Cameron flies to Berlin Friday, where he will press his viewpoint with Chancellor Angela Merkel, the BBC said.
Cameron and Merkel also will discuss the Group of Eight summit in London, as well as Syria, his office said.
Cameron's Conservative Party has been reluctant to consider closer ties with the European Union but the prime minister wants to pursue key leaders to tell them he wants to remain in the bloc, provided it adopts reforms that would diminish its influence on the national powers of its members, The New York Times reported.
France and Germany both opposed Cameron's view when he announced in January he would hold what was called an "in-out" referendum on Britain's membership in the European Union if the Conservatives win national elections in 2015.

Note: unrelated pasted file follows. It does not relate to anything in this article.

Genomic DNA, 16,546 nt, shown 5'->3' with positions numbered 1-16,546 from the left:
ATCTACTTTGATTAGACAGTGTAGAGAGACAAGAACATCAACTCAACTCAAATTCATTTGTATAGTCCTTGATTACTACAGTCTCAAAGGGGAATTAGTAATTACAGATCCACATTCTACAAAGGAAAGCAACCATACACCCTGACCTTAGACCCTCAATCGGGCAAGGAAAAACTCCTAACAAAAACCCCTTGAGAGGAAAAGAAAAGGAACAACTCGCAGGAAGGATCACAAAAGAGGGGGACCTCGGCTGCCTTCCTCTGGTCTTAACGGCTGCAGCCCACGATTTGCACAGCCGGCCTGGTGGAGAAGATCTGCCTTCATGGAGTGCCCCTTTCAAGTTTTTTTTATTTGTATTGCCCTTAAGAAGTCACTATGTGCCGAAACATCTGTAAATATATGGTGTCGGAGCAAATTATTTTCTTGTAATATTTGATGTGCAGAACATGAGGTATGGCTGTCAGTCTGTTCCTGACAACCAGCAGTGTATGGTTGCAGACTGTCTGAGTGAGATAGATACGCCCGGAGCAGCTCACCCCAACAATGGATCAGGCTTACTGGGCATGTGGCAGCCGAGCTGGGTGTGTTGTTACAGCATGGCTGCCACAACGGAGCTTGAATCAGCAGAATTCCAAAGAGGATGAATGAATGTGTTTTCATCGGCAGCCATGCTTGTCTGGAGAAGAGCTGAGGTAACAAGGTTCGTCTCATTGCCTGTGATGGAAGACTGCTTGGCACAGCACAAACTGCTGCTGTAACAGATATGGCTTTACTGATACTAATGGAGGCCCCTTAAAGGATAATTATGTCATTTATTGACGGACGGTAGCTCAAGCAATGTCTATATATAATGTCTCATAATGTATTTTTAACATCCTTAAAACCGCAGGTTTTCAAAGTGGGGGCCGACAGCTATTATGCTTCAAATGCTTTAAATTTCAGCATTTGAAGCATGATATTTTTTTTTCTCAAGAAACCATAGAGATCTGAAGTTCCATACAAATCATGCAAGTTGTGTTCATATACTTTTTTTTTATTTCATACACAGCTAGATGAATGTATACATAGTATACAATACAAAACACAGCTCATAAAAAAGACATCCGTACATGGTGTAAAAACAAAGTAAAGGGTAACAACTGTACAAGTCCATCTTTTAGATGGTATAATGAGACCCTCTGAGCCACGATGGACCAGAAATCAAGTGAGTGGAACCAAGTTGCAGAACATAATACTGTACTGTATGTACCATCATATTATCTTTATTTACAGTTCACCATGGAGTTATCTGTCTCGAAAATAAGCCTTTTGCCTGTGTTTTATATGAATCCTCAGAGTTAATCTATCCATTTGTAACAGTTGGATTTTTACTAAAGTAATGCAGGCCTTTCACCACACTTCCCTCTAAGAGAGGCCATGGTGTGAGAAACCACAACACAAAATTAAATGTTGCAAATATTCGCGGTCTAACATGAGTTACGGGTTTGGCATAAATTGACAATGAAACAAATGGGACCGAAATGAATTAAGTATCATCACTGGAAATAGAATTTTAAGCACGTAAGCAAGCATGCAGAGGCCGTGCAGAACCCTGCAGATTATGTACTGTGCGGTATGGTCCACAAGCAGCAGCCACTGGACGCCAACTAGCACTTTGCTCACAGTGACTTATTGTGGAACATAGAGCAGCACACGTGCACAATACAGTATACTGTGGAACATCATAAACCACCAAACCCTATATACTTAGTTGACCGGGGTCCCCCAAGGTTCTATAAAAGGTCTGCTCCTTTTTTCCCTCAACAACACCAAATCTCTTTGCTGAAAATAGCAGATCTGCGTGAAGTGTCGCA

Cameron said this week the best outcome for Britain would be "membership of a reformed European Union."
In the interviews with five European newspapers, Cameron said the bloc had "sometimes overreached itself with directives and interventions and interference."
"I think we can have a flexible Europe where we don't all have to do the same things in the same way at the same time," he added.
He also emphasized it was vital to respond to failing support for the European Union in Britain, describing support for Britain's membership as "wafer thin."